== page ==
Why are we so afraid of people being different?

I’ve been thinking a lot about the differences between people lately. 


We are all different. Not necessarily in the way we look, but in the way we think. Even two people from the same culture with relatively similar upbringings can think in completely different ways.

Have you ever been frustrated because you just can’t understand someone? You just can’t understand why they would do something?

ISIS, for example. They’re a bunch of twisted, brainwashed monsters, aren’t they?


But this sort of brutality happens all the time, everywhere. If it’s possible to reduce it all down or give it a reason, I’d say it’s a fear of difference.

People of all religions, races, genders, sexualities and political beliefs are persecuted. It’s happened throughout history to British people and by British people. We saw black-skinned people in Africa and freaked out. We captured them, raped them, murdered them and tortured them mentally and physically for centuries. We’ve done it to countless people all over the world. We do it now, slyly, secretly through government corruption and the powerful force of Britain’s media making everything seem like everybody else’s problem.


It seems like anything that shakes our idea of the world, anything that challenges the truth we believe in, turns us into raging, angry, murderous monsters.

We find it so hard to tolerate each other’s differences.

Perhaps I’m being too extreme by talking about terrorism and war. But it happens on a smaller everyday level too within companies and families and relationships.


People fall out over differences. Marriages break down, friendships rupture, even the tightest of familial bonds start to fray when you can no longer tolerate each other’s differences.

The littlest, silliest of clashes can eventually escalate into big problems, unless you can learn to accept them.


And that’s what it all comes down to. Acceptance. Not empathy. Empathy is a gift that very few people truly have. Most of us are pretty good at imagining how we would feel in a situation – but not necessarily how someone else would feel. On that note I do have one friend – one I grew up with, who’s probably the most empathetic person I’ve ever met. She seems to visibly take on your pain, whatever it is, like she feels what you’re going through. It’s a quality I’m not sure she even knows she has.

But all of us are capable of acceptance. Acceptance shows that you value the other person as much as you value yourself. Because the truth is – your idea of the way things should be is no more right or wrong than theirs.

Acceptance is about acknowledging that someone is different to you, and letting them be.

It’s a crucial part of being in a happy relationship. You’re probably not going to be exactly the same as your partner. You’re probably going to want different things sometimes, and behave in different ways, and not understand each other, and question their decisions. But if you love them, you make room for them. You stop projecting all of your own needs and expectations onto them. You realise that your idea of ‘right’ might not be right, and you listen to them. It has to be a mutual thing, and an ongoing effort for the rest of your lives (I’m available for wedding speeches).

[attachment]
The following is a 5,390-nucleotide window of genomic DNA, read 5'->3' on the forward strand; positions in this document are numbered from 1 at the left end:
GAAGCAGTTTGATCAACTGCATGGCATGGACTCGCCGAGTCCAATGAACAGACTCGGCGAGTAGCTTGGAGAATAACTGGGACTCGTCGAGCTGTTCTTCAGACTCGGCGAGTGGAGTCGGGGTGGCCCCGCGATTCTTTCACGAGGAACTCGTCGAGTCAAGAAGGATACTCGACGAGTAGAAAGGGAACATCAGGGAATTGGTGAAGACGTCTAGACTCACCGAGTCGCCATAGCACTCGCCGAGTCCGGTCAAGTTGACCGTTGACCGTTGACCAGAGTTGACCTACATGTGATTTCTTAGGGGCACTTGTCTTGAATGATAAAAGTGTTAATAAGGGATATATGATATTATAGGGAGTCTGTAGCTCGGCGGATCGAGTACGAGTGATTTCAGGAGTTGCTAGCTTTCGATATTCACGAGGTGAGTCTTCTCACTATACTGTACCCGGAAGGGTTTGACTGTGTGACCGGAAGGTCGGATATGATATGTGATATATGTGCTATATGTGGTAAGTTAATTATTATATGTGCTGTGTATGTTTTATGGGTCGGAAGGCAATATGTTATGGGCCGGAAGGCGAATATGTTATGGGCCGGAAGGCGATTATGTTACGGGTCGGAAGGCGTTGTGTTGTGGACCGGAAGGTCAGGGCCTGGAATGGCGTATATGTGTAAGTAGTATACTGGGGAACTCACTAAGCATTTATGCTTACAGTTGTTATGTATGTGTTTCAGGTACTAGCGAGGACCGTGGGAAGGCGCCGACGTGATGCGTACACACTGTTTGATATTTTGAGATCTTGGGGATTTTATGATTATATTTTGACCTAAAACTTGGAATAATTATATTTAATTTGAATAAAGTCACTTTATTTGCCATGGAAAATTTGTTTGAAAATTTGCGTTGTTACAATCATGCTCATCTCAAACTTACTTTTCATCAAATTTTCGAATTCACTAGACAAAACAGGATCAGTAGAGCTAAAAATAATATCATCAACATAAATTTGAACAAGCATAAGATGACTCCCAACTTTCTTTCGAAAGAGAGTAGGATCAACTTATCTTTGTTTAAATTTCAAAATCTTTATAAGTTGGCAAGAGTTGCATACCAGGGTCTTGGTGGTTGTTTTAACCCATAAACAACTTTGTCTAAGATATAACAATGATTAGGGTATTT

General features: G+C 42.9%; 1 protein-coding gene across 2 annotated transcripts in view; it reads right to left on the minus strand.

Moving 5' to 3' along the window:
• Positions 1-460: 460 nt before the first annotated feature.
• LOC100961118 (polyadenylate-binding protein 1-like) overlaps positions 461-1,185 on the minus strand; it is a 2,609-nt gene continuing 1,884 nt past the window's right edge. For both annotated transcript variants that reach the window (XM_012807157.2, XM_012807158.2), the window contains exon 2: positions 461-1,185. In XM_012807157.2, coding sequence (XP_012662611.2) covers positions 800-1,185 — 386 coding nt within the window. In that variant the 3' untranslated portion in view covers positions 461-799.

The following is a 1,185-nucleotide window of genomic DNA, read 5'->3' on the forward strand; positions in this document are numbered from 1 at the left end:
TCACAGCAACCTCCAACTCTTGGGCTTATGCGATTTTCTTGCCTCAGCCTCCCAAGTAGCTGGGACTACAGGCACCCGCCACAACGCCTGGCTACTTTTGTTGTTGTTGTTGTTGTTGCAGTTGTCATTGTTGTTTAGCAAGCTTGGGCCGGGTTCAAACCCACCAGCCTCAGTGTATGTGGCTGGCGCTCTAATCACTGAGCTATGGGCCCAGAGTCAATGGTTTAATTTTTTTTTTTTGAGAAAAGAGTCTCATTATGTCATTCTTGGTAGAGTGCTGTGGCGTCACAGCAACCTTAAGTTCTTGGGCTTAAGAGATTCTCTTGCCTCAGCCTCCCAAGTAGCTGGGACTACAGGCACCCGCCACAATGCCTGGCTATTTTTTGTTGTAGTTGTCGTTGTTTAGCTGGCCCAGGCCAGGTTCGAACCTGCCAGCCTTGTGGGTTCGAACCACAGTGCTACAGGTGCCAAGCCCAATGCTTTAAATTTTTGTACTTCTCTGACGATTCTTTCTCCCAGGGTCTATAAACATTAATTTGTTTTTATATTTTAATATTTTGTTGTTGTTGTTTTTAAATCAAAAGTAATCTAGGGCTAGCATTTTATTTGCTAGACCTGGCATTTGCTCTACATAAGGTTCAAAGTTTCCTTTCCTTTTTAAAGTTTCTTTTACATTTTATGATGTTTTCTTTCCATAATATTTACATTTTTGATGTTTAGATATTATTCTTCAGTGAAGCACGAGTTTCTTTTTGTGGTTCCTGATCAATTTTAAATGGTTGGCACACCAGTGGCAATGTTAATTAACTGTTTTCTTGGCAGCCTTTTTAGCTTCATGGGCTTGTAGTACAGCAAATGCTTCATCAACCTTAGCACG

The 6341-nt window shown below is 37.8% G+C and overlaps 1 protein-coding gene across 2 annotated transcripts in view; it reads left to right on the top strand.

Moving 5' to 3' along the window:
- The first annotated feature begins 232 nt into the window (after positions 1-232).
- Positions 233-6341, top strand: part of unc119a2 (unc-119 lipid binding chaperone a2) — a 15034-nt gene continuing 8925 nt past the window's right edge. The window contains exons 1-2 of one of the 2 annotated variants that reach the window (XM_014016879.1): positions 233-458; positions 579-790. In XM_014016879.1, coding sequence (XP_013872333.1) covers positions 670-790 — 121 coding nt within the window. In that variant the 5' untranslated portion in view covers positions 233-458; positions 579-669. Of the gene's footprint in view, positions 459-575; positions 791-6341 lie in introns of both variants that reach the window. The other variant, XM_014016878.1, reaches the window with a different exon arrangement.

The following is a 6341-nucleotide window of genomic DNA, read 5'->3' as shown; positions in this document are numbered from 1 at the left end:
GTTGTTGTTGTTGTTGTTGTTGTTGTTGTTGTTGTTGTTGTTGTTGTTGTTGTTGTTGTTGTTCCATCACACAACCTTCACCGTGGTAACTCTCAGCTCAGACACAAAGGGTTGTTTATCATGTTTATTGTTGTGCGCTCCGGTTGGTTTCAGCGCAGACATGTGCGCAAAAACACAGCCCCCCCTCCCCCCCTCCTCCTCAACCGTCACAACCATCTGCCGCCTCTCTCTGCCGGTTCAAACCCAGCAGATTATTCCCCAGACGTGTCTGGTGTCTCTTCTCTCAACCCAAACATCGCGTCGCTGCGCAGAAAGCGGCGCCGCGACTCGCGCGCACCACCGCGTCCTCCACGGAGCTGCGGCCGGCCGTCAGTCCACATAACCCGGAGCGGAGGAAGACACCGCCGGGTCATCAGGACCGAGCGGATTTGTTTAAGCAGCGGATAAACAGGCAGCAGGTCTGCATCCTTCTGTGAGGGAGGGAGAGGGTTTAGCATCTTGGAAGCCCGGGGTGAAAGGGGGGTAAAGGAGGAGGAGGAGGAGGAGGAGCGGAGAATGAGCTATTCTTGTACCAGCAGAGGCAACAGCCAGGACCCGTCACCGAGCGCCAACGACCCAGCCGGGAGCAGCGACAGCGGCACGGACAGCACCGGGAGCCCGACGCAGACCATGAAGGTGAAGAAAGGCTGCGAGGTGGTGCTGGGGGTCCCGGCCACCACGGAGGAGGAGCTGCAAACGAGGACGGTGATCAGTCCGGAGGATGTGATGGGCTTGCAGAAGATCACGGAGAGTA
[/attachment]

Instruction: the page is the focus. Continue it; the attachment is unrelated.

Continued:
But in terms of world peace…I don’t know if humans will ever be brave or compassionate enough to tolerate each other’s differences completely. I think there is a socialist quality to our DNA; a need to go forth as one and weed out the mavericks.

Sometimes it makes me feel sad, knowing that we will always want to hurt each other. But other times I just watch Come Dine With Me and stop thinking.

One response to “Why are we so afraid of people being different?”

  1. There’s acceptance and there’s acceptance: one genuine and the other forced. The latter is when one is coerced: directly/indirectly, which, from my own observation, applies to the majority, born out of not wanting to be different; or as a result of something known as abdication syndrome.

    No one should ever be forced into accepting change if it goes contrary to their values and virtues without question. That would be tantamount to bullying.

    Such a change – if necessary – is far from miraculous. Something like the type of change you’re advocating – in which we’re looking at thousands of years of history – cannot be obliterated overnight. It’s a complex process, one which will involve much reform and scholarly debate.

    Regrettably, seems like far too many are following the trajectory known as the “populous narrative, from which many cling; too afraid to challenge and diversify preferring to throw stones at those few advocating for the alternative path. Subservience pervades and there is a distinct lack of autonomous thinking and critical reasoning amongst the so-called initiated under the thumb of tyranny with the privileged doing much of the shouting under the caption: “Do as I say and not as I do!”

    Irrespective of which country I choose to visit, I entre with the objective of observing it’s rules and customs; not with the sole aim of challenging its past and demanding change. History is not something on which I believe any of us has any claim. What’s done is done. We can’t eradicate it, however bleak and barbaric. We can only learn from it and move on. To do otherwise, would be to declare war; And I don’t think any of us peaceable individuals would want that.


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